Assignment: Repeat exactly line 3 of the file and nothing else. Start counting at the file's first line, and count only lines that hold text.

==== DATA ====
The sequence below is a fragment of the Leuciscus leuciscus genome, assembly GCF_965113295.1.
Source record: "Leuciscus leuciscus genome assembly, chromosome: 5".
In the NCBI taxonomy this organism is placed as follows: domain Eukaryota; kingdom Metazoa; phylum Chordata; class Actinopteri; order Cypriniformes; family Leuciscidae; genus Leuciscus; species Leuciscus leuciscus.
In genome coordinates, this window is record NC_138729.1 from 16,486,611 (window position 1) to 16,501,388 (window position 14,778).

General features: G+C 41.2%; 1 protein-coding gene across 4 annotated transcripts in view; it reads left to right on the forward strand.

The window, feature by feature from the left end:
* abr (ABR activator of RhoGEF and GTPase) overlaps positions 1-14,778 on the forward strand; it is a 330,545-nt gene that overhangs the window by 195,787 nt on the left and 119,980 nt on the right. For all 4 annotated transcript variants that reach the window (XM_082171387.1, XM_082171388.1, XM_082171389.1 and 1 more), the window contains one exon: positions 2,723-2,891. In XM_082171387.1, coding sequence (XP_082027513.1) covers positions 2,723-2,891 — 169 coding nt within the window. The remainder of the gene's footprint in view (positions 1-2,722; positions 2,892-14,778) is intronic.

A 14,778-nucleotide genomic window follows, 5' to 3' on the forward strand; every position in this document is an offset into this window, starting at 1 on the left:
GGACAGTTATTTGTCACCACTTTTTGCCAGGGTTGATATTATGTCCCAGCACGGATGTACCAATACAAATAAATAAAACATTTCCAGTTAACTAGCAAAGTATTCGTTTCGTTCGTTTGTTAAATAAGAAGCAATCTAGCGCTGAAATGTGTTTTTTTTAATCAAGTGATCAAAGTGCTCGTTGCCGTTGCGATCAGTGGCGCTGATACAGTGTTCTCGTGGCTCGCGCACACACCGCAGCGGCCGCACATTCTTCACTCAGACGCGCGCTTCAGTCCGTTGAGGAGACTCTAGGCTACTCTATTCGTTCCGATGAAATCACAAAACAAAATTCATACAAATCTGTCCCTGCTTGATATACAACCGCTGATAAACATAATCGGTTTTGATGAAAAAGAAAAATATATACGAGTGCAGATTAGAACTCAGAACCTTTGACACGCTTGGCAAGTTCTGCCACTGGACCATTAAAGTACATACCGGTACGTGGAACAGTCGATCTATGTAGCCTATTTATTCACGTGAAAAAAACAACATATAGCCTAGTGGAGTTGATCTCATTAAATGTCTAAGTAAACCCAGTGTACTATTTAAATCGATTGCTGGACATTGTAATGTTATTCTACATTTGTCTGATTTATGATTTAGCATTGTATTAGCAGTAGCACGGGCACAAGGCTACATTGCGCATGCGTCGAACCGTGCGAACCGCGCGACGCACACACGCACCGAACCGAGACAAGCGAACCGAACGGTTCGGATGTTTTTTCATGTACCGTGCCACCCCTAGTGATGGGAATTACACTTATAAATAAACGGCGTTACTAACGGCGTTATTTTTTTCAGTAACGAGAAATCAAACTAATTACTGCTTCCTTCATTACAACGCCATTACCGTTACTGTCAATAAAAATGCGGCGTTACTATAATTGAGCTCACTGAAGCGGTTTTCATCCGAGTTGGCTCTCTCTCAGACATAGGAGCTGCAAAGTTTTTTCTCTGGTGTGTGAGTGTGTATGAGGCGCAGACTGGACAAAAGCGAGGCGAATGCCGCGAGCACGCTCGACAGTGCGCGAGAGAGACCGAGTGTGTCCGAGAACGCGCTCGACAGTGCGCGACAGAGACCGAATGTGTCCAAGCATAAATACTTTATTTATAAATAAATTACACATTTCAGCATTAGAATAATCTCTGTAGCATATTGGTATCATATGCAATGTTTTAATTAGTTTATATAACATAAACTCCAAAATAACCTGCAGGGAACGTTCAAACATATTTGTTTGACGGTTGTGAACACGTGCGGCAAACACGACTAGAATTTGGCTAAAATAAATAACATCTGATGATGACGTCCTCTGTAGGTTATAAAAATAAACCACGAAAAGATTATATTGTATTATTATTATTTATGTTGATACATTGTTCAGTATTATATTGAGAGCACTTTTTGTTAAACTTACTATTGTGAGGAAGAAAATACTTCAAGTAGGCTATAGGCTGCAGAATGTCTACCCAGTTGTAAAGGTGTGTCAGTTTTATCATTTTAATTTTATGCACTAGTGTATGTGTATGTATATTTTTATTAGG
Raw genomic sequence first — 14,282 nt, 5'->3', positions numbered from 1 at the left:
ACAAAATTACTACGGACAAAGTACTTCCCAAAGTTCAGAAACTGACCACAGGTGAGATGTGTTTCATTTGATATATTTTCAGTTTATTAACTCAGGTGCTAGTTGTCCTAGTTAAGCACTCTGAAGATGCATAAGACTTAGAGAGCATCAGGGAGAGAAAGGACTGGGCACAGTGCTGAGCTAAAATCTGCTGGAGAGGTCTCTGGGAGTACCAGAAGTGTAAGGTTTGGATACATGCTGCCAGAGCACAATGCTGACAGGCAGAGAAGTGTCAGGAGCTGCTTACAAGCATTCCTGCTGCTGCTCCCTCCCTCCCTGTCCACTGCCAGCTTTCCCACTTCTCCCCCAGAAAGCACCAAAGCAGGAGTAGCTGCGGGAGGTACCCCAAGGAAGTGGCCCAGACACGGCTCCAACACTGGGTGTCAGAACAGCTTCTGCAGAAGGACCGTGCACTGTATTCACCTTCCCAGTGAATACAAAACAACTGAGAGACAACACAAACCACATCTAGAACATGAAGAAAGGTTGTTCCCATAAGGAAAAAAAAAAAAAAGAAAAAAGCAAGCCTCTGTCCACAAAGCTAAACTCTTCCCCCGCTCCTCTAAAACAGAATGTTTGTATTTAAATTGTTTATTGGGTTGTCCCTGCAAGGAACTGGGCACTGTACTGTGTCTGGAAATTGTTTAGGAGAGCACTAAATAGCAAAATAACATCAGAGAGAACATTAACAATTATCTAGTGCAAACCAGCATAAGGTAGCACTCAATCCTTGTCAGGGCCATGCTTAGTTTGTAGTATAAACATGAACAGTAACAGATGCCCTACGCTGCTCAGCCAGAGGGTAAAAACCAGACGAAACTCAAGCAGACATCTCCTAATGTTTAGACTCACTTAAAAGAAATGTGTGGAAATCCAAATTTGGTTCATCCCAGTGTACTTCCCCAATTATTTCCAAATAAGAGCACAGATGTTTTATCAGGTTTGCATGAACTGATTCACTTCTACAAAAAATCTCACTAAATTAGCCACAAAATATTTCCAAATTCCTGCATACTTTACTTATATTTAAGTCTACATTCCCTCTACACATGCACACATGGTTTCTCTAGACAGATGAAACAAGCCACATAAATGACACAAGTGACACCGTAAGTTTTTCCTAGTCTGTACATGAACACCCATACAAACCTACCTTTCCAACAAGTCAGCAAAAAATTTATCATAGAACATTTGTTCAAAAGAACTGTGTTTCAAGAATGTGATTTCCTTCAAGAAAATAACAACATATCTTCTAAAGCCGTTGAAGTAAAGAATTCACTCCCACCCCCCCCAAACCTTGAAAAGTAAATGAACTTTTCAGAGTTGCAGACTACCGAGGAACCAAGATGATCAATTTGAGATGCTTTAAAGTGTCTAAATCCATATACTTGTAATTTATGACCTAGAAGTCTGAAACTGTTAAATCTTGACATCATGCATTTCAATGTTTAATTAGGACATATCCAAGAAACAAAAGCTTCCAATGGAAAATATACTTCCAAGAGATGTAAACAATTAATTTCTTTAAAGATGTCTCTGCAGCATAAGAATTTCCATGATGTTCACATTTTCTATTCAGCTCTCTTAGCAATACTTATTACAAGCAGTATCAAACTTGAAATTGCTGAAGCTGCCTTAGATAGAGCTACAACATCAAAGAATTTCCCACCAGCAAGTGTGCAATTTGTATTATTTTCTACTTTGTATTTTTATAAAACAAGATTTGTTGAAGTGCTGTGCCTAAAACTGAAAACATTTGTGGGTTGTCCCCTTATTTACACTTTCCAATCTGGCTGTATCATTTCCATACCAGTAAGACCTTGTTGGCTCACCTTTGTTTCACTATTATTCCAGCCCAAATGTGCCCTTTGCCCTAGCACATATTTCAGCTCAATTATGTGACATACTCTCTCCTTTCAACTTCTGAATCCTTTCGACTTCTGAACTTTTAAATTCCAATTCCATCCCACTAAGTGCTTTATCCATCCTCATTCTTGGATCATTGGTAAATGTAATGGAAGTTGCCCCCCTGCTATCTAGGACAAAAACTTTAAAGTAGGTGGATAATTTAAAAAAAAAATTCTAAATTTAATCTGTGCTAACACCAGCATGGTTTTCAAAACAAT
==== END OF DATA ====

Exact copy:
In the NCBI taxonomy this organism is placed as follows: domain Eukaryota; kingdom Metazoa; phylum Chordata; class Actinopteri; order Cypriniformes; family Leuciscidae; genus Leuciscus; species Leuciscus leuciscus.